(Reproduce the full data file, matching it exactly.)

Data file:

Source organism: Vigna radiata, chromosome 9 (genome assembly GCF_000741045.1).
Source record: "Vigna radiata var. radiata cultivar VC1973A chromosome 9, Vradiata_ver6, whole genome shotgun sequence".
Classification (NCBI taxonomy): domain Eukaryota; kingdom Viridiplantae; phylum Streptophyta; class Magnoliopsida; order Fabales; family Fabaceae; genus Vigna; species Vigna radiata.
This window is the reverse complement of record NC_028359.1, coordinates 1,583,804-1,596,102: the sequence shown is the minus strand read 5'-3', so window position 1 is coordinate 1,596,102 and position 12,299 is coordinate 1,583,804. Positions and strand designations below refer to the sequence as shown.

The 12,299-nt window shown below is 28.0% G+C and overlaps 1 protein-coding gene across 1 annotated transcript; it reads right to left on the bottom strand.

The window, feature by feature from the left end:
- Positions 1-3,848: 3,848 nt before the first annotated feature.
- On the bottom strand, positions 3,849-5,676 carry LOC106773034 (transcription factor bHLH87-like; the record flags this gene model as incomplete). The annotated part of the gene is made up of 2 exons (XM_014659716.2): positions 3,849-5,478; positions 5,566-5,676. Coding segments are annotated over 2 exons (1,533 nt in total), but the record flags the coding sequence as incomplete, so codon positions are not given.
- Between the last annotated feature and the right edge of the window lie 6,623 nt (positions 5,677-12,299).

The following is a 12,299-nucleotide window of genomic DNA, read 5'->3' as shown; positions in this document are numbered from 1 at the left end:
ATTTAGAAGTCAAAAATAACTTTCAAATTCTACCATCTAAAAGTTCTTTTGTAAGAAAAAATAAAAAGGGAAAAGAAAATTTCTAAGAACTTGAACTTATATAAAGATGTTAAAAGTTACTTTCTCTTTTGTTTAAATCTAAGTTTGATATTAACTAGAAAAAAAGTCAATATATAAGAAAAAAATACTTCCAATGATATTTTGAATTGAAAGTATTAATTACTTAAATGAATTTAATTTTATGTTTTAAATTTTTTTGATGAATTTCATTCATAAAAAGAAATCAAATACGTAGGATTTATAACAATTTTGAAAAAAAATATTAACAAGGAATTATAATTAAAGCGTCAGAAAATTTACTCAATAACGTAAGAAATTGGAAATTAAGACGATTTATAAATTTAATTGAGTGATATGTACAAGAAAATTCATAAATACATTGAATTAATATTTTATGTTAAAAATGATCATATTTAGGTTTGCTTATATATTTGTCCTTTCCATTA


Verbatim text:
Source organism: Vigna radiata, chromosome 9 (genome assembly GCF_000741045.1).
Source record: "Vigna radiata var. radiata cultivar VC1973A chromosome 9, Vradiata_ver6, whole genome shotgun sequence".
Classification (NCBI taxonomy): domain Eukaryota; kingdom Viridiplantae; phylum Streptophyta; class Magnoliopsida; order Fabales; family Fabaceae; genus Vigna; species Vigna radiata.
This window is the reverse complement of record NC_028359.1, coordinates 1,583,804-1,596,102: the sequence shown is the minus strand read 5'-3', so window position 1 is coordinate 1,596,102 and position 12,299 is coordinate 1,583,804. Positions and strand designations below refer to the sequence as shown.

The 12,299-nt window shown below is 28.0% G+C and overlaps 1 protein-coding gene across 1 annotated transcript; it reads right to left on the bottom strand.

The window, feature by feature from the left end:
- Positions 1-3,848: 3,848 nt before the first annotated feature.
- On the bottom strand, positions 3,849-5,676 carry LOC106773034 (transcription factor bHLH87-like; the record flags this gene model as incomplete). The annotated part of the gene is made up of 2 exons (XM_014659716.2): positions 3,849-5,478; positions 5,566-5,676. Coding segments are annotated over 2 exons (1,533 nt in total), but the record flags the coding sequence as incomplete, so codon positions are not given.
- Between the last annotated feature and the right edge of the window lie 6,623 nt (positions 5,677-12,299).

The following is a 12,299-nucleotide window of genomic DNA, read 5'->3' as shown; positions in this document are numbered from 1 at the left end:
ATTTAGAAGTCAAAAATAACTTTCAAATTCTACCATCTAAAAGTTCTTTTGTAAGAAAAAATAAAAAGGGAAAAGAAAATTTCTAAGAACTTGAACTTATATAAAGATGTTAAAAGTTACTTTCTCTTTTGTTTAAATCTAAGTTTGATATTAACTAGAAAAAAAGTCAATATATAAGAAAAAAATACTTCCAATGATATTTTGAATTGAAAGTATTAATTACTTAAATGAATTTAATTTTATGTTTTAAATTTTTTTGATGAATTTCATTCATAAAAAGAAATCAAATACGTAGGATTTATAACAATTTTGAAAAAAAATATTAACAAGGAATTATAATTAAAGCGTCAGAAAATTTACTCAATAACGTAAGAAATTGGAAATTAAGACGATTTATAAATTTAATTGAGTGATATGTACAAGAAAATTCATAAATACATTGAATTAATATTTTATGTTAAAAATGATCATATTTAGGTTTGCTTATATATTTGTCCTTTCCATTA